The full story of Cardiff City’s case against Nantes over Emiliano Sala can be told for the first time, with the Bluebirds adamant they should not be held responsible for the £15million transfer fee.
Details of Cardiff’s arguments could not be fully revealed while the Sala inquest was taking place.
But with the inquest jury having delivered its verdict on the Sala tragedy, some of the issues Cardiff are raising and the likely next steps can now be reported.
READ MORE: Emiliano Sala’s family issue new statement after inquest into Cardiff City striker’s death concludes
Cardiff have already presented their case to the Court of Arbitration for Sport in Switzerland, where independent judges will make a decision on the hugely sensitive matter.
That Lausanne hearing was held in private and as such full details are not available at this stage. CAS will make their findings public in due course, probably at some point this summer.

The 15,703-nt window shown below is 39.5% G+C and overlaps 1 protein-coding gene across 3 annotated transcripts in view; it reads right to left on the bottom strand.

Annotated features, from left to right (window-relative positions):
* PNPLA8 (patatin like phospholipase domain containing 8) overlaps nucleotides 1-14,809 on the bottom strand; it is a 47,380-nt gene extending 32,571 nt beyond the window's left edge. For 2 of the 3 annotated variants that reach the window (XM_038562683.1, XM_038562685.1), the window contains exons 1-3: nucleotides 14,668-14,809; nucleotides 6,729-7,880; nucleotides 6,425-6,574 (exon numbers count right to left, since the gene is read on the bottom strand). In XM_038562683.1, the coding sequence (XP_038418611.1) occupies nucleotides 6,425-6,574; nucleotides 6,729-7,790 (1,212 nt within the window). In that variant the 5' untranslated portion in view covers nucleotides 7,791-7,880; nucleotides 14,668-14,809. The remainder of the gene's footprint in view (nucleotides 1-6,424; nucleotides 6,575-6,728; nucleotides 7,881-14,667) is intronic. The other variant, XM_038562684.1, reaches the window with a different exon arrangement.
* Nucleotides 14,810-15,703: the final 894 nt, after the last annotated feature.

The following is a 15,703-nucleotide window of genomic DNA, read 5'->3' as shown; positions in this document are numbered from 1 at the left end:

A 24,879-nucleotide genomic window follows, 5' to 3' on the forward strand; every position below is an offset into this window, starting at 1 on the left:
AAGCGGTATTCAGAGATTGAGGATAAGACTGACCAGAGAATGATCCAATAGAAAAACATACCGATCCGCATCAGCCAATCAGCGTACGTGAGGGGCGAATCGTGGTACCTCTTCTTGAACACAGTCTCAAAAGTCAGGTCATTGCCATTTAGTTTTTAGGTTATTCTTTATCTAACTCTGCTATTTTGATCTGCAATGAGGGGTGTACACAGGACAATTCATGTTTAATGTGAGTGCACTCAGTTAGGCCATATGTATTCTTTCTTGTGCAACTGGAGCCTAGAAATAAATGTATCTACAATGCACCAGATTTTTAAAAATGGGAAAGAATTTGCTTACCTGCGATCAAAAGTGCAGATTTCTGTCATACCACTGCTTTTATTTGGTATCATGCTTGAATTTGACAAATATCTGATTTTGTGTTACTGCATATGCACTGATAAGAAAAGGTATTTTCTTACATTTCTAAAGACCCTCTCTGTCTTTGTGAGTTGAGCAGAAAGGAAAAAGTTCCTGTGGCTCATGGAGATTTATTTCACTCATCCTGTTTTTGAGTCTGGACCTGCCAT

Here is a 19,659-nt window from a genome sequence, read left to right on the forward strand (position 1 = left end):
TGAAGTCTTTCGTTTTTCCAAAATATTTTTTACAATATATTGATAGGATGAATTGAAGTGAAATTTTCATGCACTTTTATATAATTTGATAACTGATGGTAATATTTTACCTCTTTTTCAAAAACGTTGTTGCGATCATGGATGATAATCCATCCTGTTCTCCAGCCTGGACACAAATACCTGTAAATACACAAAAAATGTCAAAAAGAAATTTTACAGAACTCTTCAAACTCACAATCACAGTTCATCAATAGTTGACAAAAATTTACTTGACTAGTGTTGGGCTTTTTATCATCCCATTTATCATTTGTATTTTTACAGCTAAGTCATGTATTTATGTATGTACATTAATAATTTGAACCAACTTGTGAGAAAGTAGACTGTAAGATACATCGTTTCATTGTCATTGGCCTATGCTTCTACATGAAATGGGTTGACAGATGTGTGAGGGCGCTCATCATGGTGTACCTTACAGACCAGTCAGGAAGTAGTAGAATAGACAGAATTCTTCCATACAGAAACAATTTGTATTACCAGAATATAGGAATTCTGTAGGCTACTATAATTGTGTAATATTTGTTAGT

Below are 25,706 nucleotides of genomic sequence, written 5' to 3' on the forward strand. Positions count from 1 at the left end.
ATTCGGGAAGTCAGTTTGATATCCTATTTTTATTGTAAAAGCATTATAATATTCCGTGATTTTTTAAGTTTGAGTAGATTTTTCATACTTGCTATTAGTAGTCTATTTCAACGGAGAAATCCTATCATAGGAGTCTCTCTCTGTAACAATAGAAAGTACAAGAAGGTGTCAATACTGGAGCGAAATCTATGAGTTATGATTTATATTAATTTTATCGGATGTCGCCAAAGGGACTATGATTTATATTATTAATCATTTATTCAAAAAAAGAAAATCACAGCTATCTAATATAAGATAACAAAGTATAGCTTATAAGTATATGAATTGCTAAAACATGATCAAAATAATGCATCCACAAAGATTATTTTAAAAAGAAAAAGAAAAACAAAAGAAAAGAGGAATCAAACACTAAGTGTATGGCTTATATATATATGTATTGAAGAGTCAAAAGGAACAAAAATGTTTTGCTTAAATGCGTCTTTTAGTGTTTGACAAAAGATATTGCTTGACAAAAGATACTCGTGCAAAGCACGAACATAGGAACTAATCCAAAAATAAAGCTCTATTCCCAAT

But our understanding of the matter, from speaking to individuals closely involved, is that Cardiff’s case centres largely around two strands.
1: Is the transfer fee due and 2: Were Nantes liable in any way for the accident?
The involvement of agent Willie McKay, and any work he may have done for the French club, is crucial as far as the Bluebirds are concerned.
FIFA originally ordered Cardiff to pay the first instalment of the £15m transfer fee agreed with Nantes to buy the Argentine striker during the 2018-19 Premier League campaign under Neil Warnock.
Cardiff’s then manager was firmly of the belief Sala would score the goals needed to keep the Bluebirds in the top flight. Cardiff appealed FIFA’s decision to a higher court and the case was heard over two days in Lausanne, before the Sala inquest had been concluded in Bournemouth.